Carlin cracks up crowd

February 17, 2007|by DAN DEARTH

HAGERSTOWN - Comedian George Carlin entertained about 1,800 fans during two shows at The Maryland Theatre.

Carlin was greeted by thunderous applause when he took the stage for the first show.

"I'm here for me. You're here for me. And nobody's here for you," he told the audience.

Carlin summarily went into his act and lambasted former Tour de France winner Lance Armstrong and golfer Tiger Woods for their ubiquity in the media and advertising.

Recent scandals that involved male students having intercourse with their female teachers, and the 69-year-old Carlin's journey into old age also were topics.

"I've been drooling in my sleep a lot," he said. "I'm drooling about a pint, pint-and-a-half a night."

Carlin blew his nose, said he would sell the used tissue on eBay, then attacked political correctness by telling jokes that smacked of incest and misogyny.


Mike Weiner of Frederick, Md., said before the first show started that he has followed Carlin's career for the last 30 years.

Friday marked the third time that he saw the legendary comic perform live.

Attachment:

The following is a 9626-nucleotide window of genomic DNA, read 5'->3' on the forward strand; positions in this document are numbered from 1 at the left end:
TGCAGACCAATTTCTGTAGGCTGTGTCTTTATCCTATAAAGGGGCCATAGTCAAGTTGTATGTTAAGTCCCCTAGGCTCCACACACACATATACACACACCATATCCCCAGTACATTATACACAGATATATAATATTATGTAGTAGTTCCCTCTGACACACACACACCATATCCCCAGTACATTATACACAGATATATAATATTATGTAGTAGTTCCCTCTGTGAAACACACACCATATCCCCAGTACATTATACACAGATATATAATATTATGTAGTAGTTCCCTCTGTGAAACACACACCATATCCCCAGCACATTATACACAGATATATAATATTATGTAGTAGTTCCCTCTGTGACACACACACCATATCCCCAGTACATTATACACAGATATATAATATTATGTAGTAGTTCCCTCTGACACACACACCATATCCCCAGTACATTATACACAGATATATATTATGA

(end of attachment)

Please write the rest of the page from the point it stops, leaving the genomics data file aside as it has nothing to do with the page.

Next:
"I saw him first in 1973 right out of high school," Weiner said. "He's right-in-your-face comedy. He's like a modern Lenny Bruce to me. You have to have an open mind to appreciate his comedy.

Hagerstown residents Curtis Dobson and Jeff Smith said they waited outside for 90 minutes to buy a ticket two years ago when Carlin last performed at The Maryland Theatre.

This time, they ordered the $50 tickets in advance and landed seats in the second row, Dobson said.

"(Carlin) says everything everyone else is afraid to say," Smith said.

Carlin is a comedic icon who is as good today as he was in the 1970s, said Jose Cidre, a Sharpsburg resident.

"He was avant-garde and cutting edge," Cidre said. "His work speaks for itself."

Fred Dodrill of Middletown, Va., said he has enjoyed Carlin's humor for "many, many years."

"I just love his way with words," he said.

Dodrill said he usually catches Carlin's performances on HBO, but Friday was the first time he saw the comedian in person.

"He's well worth the $50," Dodrill said. "I would have paid double to see him."

The Herald-Mail Articles